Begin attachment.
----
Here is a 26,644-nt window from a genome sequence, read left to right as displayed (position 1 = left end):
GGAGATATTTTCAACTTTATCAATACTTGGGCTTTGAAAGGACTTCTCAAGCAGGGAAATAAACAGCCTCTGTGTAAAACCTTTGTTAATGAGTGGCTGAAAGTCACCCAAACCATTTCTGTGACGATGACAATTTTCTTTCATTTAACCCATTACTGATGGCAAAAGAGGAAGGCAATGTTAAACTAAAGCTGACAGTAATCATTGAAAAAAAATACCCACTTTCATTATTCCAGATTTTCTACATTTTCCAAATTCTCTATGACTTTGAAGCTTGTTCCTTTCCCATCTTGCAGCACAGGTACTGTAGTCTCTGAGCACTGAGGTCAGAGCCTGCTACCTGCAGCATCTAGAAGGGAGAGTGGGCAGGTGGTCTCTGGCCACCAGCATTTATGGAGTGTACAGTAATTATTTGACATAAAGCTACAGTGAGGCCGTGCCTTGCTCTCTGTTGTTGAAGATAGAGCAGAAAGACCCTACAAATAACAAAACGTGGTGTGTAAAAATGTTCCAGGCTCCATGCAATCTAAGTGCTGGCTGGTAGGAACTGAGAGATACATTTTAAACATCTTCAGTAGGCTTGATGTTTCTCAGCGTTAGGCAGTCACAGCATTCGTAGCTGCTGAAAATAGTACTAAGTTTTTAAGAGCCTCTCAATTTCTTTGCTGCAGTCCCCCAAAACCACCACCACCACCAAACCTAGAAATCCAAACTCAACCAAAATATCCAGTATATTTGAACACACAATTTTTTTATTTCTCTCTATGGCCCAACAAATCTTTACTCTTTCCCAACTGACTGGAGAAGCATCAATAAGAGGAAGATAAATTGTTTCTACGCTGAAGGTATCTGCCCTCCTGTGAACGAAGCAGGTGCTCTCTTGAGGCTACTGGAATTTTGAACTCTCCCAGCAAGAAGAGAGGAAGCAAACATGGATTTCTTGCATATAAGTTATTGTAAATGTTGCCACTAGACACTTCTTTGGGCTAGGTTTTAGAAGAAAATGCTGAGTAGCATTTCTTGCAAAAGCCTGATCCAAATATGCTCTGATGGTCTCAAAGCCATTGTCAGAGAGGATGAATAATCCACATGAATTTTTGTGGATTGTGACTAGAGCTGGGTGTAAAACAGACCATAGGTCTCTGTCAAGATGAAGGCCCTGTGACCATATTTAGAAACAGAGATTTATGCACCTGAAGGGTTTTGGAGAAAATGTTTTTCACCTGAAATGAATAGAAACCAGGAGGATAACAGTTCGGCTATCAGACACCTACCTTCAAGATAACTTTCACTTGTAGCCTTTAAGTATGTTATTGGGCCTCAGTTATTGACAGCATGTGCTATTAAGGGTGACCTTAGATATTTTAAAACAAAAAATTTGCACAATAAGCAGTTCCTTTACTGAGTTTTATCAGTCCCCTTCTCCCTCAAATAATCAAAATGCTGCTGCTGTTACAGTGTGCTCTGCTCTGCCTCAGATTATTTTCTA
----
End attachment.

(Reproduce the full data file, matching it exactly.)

Here is a 26,644-nt window from a genome sequence, read left to right as displayed (position 1 = left end):
GGAGATATTTTCAACTTTATCAATACTTGGGCTTTGAAAGGACTTCTCAAGCAGGGAAATAAACAGCCTCTGTGTAAAACCTTTGTTAATGAGTGGCTGAAAGTCACCCAAACCATTTCTGTGACGATGACAATTTTCTTTCATTTAACCCATTACTGATGGCAAAAGAGGAAGGCAATGTTAAACTAAAGCTGACAGTAATCATTGAAAAAAAATACCCACTTTCATTATTCCAGATTTTCTACATTTTCCAAATTCTCTATGACTTTGAAGCTTGTTCCTTTCCCATCTTGCAGCACAGGTACTGTAGTCTCTGAGCACTGAGGTCAGAGCCTGCTACCTGCAGCATCTAGAAGGGAGAGTGGGCAGGTGGTCTCTGGCCACCAGCATTTATGGAGTGTACAGTAATTATTTGACATAAAGCTACAGTGAGGCCGTGCCTTGCTCTCTGTTGTTGAAGATAGAGCAGAAAGACCCTACAAATAACAAAACGTGGTGTGTAAAAATGTTCCAGGCTCCATGCAATCTAAGTGCTGGCTGGTAGGAACTGAGAGATACATTTTAAACATCTTCAGTAGGCTTGATGTTTCTCAGCGTTAGGCAGTCACAGCATTCGTAGCTGCTGAAAATAGTACTAAGTTTTTAAGAGCCTCTCAATTTCTTTGCTGCAGTCCCCCAAAACCACCACCACCACCAAACCTAGAAATCCAAACTCAACCAAAATATCCAGTATATTTGAACACACAATTTTTTTATTTCTCTCTATGGCCCAACAAATCTTTACTCTTTCCCAACTGACTGGAGAAGCATCAATAAGAGGAAGATAAATTGTTTCTACGCTGAAGGTATCTGCCCTCCTGTGAACGAAGCAGGTGCTCTCTTGAGGCTACTGGAATTTTGAACTCTCCCAGCAAGAAGAGAGGAAGCAAACATGGATTTCTTGCATATAAGTTATTGTAAATGTTGCCACTAGACACTTCTTTGGGCTAGGTTTTAGAAGAAAATGCTGAGTAGCATTTCTTGCAAAAGCCTGATCCAAATATGCTCTGATGGTCTCAAAGCCATTGTCAGAGAGGATGAATAATCCACATGAATTTTTGTGGATTGTGACTAGAGCTGGGTGTAAAACAGACCATAGGTCTCTGTCAAGATGAAGGCCCTGTGACCATATTTAGAAACAGAGATTTATGCACCTGAAGGGTTTTGGAGAAAATGTTTTTCACCTGAAATGAATAGAAACCAGGAGGATAACAGTTCGGCTATCAGACACCTACCTTCAAGATAACTTTCACTTGTAGCCTTTAAGTATGTTATTGGGCCTCAGTTATTGACAGCATGTGCTATTAAGGGTGACCTTAGATATTTTAAAACAAAAAATTTGCACAATAAGCAGTTCCTTTACTGAGTTTTATCAGTCCCCTTCTCCCTCAAATAATCAAAATGCTGCTGCTGTTACAGTGTGCTCTGCTCTGCCTCAGATTATTTTCTA